Tony Lentych: The New Leader of Traverse City’s Housing Commission
Tony Lentych’s first day on the job as the new executive director of the Traverse City Housing Commission (TCHC) was March 9. He replaces Ilah Honson, who headed the organization for more than nine years. The TCHC’s mission is to provide quality, affordable housing options that enhance residents’ opportunities for self-sufficiency and economic independence. The TC Business News sat down with Lentych to learn a bit more about his strategies and vision for the organization.
TCBN: A lack of vision, strategic thinking and innovative problem-solving were criticisms of the last executive director. What is your vision as the commission’s new leader?
Lentych: I do not have any first-hand knowledge of any issues with the previous director. I do know, however, that this agency is in really good shape on several “structural” levels and she should share in the credit for that. Our healthy state of affairs as an organization allows us to move forward on any new goals that we choose. My first days here were not spent ‘putting out fires’ by any means. My vision is simple: To help other organizations where ever we can, and to find partners to work in the areas of the greatest housing needs as quickly as possible. I just plan to meet as many people as possible and find out what is going on their worlds.
TCBN: What do you see as the commission’s biggest strength? Biggest weakness?
Lentych: It is clear to me that the level of engagement of our commissioners in fulfilling the mission of this housing authority is outstanding and refreshing. Not only do they care deeply about what we do, they are extremely excited about some of the growth opportunities on the horizon. When you couple that with a staff that is really impressive and eager to engage the future, we seem to have a solid head start. Right now, our biggest weakness is knowing exactly what to do first. Too many choices can paralyze an organization so we have to use our upcoming strategic planning sessions to plan effectively, adjust expectations and move forward collectively.
TCBN: The issue of affordable/workforce housing has risen to near fever pitch in Traverse City. Can you offer some insight into your plan of attack so this community can start to effectively address this issue?
Lentych: Yes indeed this conversation is happening right now and at almost all levels (business, government and personal) and that is remarkable for a number of reasons. There are communities across this country that have not gotten this far in the discussion so we are fortunate that the problem has been somewhat identified and that there is a general sense that something needs to be done. TCHC is just one player in the ongoing conversation so I don’t want to misstep here right out of the gate but I can safely say that we will do what we can today and tomorrow to help address the need. My personal goal is to fit into as many collaborations as possible. Sometimes we will be supporting another player and sometime we may be in the lead. Regardless, it is far better to have as many players around the table on this topic as possible.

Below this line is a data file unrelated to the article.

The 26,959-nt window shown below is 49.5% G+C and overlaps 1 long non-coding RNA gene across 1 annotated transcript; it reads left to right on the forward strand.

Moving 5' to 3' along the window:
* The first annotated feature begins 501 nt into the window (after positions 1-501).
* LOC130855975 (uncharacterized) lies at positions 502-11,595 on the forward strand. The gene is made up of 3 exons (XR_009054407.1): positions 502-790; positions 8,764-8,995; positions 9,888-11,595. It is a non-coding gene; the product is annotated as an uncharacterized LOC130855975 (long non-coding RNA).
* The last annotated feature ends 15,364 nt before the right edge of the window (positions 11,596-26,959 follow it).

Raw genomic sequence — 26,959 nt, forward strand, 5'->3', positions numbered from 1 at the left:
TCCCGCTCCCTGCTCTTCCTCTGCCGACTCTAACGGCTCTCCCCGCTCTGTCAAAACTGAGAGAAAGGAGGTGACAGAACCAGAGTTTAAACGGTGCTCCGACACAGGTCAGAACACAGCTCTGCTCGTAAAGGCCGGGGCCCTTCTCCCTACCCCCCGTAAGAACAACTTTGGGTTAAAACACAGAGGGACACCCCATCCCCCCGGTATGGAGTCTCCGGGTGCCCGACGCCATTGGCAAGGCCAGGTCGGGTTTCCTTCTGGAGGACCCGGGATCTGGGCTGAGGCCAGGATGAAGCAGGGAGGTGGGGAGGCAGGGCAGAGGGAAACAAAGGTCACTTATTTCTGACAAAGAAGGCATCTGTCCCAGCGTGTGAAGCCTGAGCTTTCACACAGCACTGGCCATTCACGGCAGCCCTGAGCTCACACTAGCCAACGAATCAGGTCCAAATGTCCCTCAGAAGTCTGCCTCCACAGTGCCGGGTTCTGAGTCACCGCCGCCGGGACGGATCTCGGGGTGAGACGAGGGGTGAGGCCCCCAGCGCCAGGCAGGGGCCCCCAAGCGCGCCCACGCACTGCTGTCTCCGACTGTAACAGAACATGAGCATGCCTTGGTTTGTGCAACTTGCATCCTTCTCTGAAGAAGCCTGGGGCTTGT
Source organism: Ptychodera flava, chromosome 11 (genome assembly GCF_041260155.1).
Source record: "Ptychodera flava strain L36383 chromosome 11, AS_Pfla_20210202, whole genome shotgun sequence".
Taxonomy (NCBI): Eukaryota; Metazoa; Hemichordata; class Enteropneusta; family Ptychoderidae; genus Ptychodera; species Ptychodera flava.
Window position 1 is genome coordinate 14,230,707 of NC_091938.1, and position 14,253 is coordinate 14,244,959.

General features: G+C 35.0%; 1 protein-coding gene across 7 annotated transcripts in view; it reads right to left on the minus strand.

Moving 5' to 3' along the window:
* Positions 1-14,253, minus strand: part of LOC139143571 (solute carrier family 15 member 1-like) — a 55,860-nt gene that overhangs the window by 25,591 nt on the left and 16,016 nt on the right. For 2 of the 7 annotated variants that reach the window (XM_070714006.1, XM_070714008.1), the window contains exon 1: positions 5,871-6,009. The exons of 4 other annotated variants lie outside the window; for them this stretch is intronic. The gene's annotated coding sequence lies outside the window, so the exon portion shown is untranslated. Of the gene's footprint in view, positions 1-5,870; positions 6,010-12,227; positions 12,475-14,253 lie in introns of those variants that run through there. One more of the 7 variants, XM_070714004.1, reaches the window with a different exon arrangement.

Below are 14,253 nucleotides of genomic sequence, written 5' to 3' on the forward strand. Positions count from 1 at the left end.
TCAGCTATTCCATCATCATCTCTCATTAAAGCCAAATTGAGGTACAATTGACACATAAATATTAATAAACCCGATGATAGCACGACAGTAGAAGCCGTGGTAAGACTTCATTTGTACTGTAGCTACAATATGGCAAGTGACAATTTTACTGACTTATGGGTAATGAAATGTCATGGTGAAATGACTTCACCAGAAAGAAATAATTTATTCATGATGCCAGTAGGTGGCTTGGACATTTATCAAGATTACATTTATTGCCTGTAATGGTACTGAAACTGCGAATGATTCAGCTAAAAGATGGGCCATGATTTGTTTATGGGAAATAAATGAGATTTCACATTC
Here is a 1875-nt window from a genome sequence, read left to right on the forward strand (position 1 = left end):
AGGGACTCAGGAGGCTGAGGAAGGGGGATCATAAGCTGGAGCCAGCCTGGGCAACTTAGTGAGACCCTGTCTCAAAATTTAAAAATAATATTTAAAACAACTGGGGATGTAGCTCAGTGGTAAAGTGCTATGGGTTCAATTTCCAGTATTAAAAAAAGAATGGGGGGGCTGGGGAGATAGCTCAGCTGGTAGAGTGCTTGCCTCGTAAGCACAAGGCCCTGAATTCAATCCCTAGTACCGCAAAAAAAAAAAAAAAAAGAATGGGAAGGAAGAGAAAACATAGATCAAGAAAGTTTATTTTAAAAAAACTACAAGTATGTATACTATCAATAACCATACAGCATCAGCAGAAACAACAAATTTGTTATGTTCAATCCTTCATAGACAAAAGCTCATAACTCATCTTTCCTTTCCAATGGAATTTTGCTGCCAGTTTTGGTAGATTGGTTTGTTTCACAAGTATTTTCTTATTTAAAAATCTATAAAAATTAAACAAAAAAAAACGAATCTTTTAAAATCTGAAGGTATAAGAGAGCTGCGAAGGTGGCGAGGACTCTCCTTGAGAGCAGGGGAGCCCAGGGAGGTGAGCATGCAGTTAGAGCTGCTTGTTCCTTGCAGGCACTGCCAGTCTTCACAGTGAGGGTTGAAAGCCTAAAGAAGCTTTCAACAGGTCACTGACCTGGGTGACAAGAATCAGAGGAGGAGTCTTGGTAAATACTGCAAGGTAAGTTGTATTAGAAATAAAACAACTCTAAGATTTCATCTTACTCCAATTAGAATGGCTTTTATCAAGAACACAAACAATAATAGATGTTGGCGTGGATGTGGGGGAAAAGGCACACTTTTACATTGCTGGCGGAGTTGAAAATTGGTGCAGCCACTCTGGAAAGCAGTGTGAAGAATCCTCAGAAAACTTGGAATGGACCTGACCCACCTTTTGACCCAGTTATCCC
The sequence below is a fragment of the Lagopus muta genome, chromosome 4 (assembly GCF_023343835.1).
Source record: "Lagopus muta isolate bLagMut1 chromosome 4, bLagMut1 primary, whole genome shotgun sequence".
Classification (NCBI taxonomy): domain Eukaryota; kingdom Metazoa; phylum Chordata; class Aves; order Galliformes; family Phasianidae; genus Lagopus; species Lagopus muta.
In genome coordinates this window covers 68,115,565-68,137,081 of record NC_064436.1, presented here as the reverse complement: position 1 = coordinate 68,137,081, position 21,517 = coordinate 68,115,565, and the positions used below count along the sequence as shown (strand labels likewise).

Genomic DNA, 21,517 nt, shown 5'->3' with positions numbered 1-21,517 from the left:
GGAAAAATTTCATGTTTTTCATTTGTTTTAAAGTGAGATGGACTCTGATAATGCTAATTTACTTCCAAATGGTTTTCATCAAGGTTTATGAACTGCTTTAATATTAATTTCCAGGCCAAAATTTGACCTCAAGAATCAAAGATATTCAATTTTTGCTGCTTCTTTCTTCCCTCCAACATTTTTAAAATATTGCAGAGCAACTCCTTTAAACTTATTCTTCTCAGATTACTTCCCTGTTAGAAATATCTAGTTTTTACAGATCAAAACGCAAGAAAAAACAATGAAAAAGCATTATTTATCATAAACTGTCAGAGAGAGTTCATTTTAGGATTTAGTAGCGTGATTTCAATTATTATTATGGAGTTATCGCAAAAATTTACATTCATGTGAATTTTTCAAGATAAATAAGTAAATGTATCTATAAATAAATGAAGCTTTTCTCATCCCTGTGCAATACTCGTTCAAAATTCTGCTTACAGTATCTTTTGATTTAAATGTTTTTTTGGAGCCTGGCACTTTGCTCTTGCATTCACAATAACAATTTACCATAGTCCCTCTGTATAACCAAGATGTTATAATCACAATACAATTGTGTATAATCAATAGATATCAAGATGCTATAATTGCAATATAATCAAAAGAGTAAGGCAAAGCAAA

TCBN: What unique challenges is Traverse City faced with when it comes to affordable/workforce housing?
Lentych: To me there is one clear problem … land. Our land is highly desirable for many obvious reasons (three to five months of heavy tourism, for example, has a tremendous ‘domino’ effect on the entire region) and this causes two problems. One, with such high demand for land, the price to acquire it keeps increasing and this affects the price points of your final product no matter what you are building (affordable or market rate). The second issue is much more nuanced; it is the ‘highest and best use’ argument over what land is available for development – and I am most sensitive to this argument. It is important for a community to know what it wants and what it needs, and to know how to achieve both goals. This allows conversations on “where to build” and “what to build” that is more constructive and less reactionary.
TCBN: The commission is about to release its 3-5 year strategic plan. Can you give us a little sneak peek into that strategic plan?
Lentych: I was pleased to learn during the interview process that strategic planning was already scheduled! This is a tremendous opportunity for the staff and the commission to survey our environment, to examine abilities and to plan our future based upon any and all assessments. I suspect we are 60-90 days away from releasing the executive summary of any plan but I can promise you this: we will be seeking public input during this process. So if anyone has any thoughts or suggestions for us, just let me know (firstname.lastname@example.org). We want and need input from all of our stakeholders (partners, neighbors, customers, etc.) – it’s the only way we can truly succeed.